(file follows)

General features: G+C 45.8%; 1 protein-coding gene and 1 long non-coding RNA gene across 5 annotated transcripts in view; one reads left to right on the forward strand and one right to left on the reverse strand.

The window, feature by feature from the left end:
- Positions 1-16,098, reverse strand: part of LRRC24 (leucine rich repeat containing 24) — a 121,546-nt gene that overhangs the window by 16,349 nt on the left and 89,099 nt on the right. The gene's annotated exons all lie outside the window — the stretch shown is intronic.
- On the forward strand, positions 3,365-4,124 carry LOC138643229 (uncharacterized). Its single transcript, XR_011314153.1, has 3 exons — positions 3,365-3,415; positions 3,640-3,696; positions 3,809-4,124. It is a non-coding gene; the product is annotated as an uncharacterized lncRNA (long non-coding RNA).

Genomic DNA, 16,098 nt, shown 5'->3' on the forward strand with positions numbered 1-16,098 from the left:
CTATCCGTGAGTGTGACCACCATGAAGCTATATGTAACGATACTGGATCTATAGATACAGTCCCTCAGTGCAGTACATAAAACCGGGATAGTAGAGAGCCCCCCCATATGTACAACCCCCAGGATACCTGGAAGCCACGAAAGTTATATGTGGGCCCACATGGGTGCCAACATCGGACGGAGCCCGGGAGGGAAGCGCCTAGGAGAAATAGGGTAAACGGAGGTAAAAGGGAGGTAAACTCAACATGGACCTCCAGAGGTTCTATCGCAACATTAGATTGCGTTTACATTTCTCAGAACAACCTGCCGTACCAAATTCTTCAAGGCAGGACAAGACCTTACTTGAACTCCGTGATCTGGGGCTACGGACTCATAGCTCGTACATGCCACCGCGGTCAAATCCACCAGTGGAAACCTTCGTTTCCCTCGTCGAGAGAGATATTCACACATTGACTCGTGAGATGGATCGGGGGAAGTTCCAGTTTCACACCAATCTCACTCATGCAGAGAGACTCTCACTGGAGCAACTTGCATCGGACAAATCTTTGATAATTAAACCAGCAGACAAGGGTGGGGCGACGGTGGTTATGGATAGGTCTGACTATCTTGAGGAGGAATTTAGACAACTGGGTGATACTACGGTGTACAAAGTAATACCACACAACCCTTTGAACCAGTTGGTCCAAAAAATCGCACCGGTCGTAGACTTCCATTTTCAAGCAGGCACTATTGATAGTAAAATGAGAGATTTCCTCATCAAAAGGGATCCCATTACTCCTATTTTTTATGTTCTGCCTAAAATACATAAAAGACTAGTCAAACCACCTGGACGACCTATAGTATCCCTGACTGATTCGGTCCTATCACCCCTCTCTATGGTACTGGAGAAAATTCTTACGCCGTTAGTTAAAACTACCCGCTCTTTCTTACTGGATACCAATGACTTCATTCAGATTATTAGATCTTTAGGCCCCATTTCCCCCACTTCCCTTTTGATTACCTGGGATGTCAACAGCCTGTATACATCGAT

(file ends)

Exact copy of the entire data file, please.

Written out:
General features: G+C 45.8%; 1 protein-coding gene and 1 long non-coding RNA gene across 5 annotated transcripts in view; one reads left to right on the forward strand and one right to left on the reverse strand.

The window, feature by feature from the left end:
- Positions 1-16,098, reverse strand: part of LRRC24 (leucine rich repeat containing 24) — a 121,546-nt gene that overhangs the window by 16,349 nt on the left and 89,099 nt on the right. The gene's annotated exons all lie outside the window — the stretch shown is intronic.
- On the forward strand, positions 3,365-4,124 carry LOC138643229 (uncharacterized). Its single transcript, XR_011314153.1, has 3 exons — positions 3,365-3,415; positions 3,640-3,696; positions 3,809-4,124. It is a non-coding gene; the product is annotated as an uncharacterized lncRNA (long non-coding RNA).

Genomic DNA, 16,098 nt, shown 5'->3' on the forward strand with positions numbered 1-16,098 from the left:
CTATCCGTGAGTGTGACCACCATGAAGCTATATGTAACGATACTGGATCTATAGATACAGTCCCTCAGTGCAGTACATAAAACCGGGATAGTAGAGAGCCCCCCCATATGTACAACCCCCAGGATACCTGGAAGCCACGAAAGTTATATGTGGGCCCACATGGGTGCCAACATCGGACGGAGCCCGGGAGGGAAGCGCCTAGGAGAAATAGGGTAAACGGAGGTAAAAGGGAGGTAAACTCAACATGGACCTCCAGAGGTTCTATCGCAACATTAGATTGCGTTTACATTTCTCAGAACAACCTGCCGTACCAAATTCTTCAAGGCAGGACAAGACCTTACTTGAACTCCGTGATCTGGGGCTACGGACTCATAGCTCGTACATGCCACCGCGGTCAAATCCACCAGTGGAAACCTTCGTTTCCCTCGTCGAGAGAGATATTCACACATTGACTCGTGAGATGGATCGGGGGAAGTTCCAGTTTCACACCAATCTCACTCATGCAGAGAGACTCTCACTGGAGCAACTTGCATCGGACAAATCTTTGATAATTAAACCAGCAGACAAGGGTGGGGCGACGGTGGTTATGGATAGGTCTGACTATCTTGAGGAGGAATTTAGACAACTGGGTGATACTACGGTGTACAAAGTAATACCACACAACCCTTTGAACCAGTTGGTCCAAAAAATCGCACCGGTCGTAGACTTCCATTTTCAAGCAGGCACTATTGATAGTAAAATGAGAGATTTCCTCATCAAAAGGGATCCCATTACTCCTATTTTTTATGTTCTGCCTAAAATACATAAAAGACTAGTCAAACCACCTGGACGACCTATAGTATCCCTGACTGATTCGGTCCTATCACCCCTCTCTATGGTACTGGAGAAAATTCTTACGCCGTTAGTTAAAACTACCCGCTCTTTCTTACTGGATACCAATGACTTCATTCAGATTATTAGATCTTTAGGCCCCATTTCCCCCACTTCCCTTTTGATTACCTGGGATGTCAACAGCCTGTATACATCGAT